Supporting technologies are critical at this early stage of AR &VR. As we explored yesterday, that includes “building blocks,” like optics and inputs. But another key part of the value chain is starting to emerge: 3D graphical assets.
These are literally the building blocks of immersive experiences. Game engines like Unity have already “democratized” 3D creations with tools and graphical elements for 3D worlds. Google Blocks lowered the barrier even further for creating such assets with limited programming skills.
But in the past week, two more events have further underscored the importance and opportunity around 3D graphics. And it’s not just about development tools but creating libraries of graphical assets that can be shared, widely-accessed and emboldened by network effect.
The first event was Google’s Poly launch. Building from the creation tool that is Google Blocks, Poly gives those outputs a place to live. Kind of like Sketchfab, its a cloud repository for shared graphical assets, which will push immersive computing forward by lowering its barriers to creation.
But unlike Sketchfab — and to Sketchfab’s detriment — it won’t charge developers for access nor apply a revenue model that’s built on selling graphical assets. Most content will be shared with a Creative Commons license (unless developers opt-out) in a “give-some-get-some” dynamic.
This makes it a sort of loss leader for Google: Though it won’t derive marketplace revenue, Poly will seed Google’s immersive computing line — Daydream, ARCore, Google Lens — with more content. And content is a key driver of consumer adoption for any new platform.
Stepping back, platform wars are often won at early stages through a combination of addressable market and developer loyalty. Developer tools boost content which attracts users (addressable market), which in turn create a larger market to further incentivizes developers… A virtuous cycle.
And that dynamic is what Google hopes to ignite with the one-two punch of Blocks and Poly. And by “platform war,” we refer of course to Google’s competition with Apple (i.e. ARkit) and Facebook (camera effects, Oculus). It’s the next phase of the mobile OS wars of the past decade.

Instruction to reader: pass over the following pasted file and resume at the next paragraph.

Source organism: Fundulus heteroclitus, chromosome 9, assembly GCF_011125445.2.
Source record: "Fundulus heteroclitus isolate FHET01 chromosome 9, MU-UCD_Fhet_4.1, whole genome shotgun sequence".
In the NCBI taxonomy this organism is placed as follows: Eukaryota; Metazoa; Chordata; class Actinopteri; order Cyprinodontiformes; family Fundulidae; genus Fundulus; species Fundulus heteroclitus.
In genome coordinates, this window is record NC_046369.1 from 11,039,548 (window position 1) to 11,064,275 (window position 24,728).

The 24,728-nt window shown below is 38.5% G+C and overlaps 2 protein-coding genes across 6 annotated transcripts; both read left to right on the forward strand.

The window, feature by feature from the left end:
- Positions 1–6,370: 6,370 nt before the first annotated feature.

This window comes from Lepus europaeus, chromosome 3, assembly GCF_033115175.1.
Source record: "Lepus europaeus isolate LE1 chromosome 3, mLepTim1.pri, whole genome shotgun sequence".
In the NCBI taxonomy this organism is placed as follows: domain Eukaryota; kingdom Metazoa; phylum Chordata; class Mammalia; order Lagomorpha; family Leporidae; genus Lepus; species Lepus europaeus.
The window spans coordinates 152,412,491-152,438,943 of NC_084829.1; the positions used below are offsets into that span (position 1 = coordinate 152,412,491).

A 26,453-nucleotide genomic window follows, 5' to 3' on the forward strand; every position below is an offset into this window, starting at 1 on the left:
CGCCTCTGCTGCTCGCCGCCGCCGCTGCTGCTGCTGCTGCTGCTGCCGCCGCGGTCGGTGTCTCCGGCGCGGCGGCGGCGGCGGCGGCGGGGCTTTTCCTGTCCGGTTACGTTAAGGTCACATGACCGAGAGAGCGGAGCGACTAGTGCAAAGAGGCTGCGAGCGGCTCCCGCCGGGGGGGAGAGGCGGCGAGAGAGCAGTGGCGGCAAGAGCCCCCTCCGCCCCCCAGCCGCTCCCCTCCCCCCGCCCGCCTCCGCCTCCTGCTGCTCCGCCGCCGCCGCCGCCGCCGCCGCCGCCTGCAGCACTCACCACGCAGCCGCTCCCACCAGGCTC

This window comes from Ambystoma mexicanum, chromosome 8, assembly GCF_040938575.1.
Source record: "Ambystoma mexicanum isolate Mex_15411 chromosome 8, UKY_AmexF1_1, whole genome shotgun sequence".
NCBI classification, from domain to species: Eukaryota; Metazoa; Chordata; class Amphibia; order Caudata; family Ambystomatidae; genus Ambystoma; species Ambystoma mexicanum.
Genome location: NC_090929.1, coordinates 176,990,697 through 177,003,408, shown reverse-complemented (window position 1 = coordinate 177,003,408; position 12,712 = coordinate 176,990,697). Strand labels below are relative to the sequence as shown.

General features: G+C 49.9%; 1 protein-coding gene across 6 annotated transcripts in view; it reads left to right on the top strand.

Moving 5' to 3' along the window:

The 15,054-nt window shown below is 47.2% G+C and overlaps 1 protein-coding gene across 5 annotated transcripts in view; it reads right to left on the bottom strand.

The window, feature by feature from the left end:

Moving on to the second event that exemplifies the impending value of graphical assets, it was a little less obvious: Amazon’s AR View. Following its AR product overlays in limited categories like TVs, last week’s announcement expands the functionality to several Amazon products.
The core function is to let shoppers visualize products in their homes before they buy, much like well-exposed ARkit apps like IKEA and Wayfair. As we’ve examined, the end game for Amazon is enabling more informed purchases that increase e-commerce basket sizes and decrease returns.
But why is this relevant to the topic of graphical assets? This flavor of e-commerce will be major category of AR growth, and it will require lots of product graphics to make the whole thing come together. It will be one of the AR “building blocks,” that we’ll see evolve and create lots of value.
We’re talking 3D product scans that have dimensional accuracy to fulfill the intended purpose of simulating in-home product placement. The challenge in the near term will be making sure those dimensions are realistic, and to do so across a larger portion of product catalogues.
Worth a Thousand Pictures
For the near future, the IKEAs and Amazons of the world will rely on individual point solutions to scan their inventory. But the real opportunity is for specialized and standardized methods that can help them scale up 3D image libraries, and bring it within reach of smaller down-market players.
That will be yet another gap in the immersive computing value chain. It’s one of the exciting things about these relatively early stages of AR and VR: As they grow, so do opportunities in supporting- technology and building blocks. In this case, 3D graphics will be worth a thousand pictures.
Disclosure: ARtillry has no financial stake in the companies mentioned in this post, nor received payment for its production. Disclosure and ethics policy can be seen here.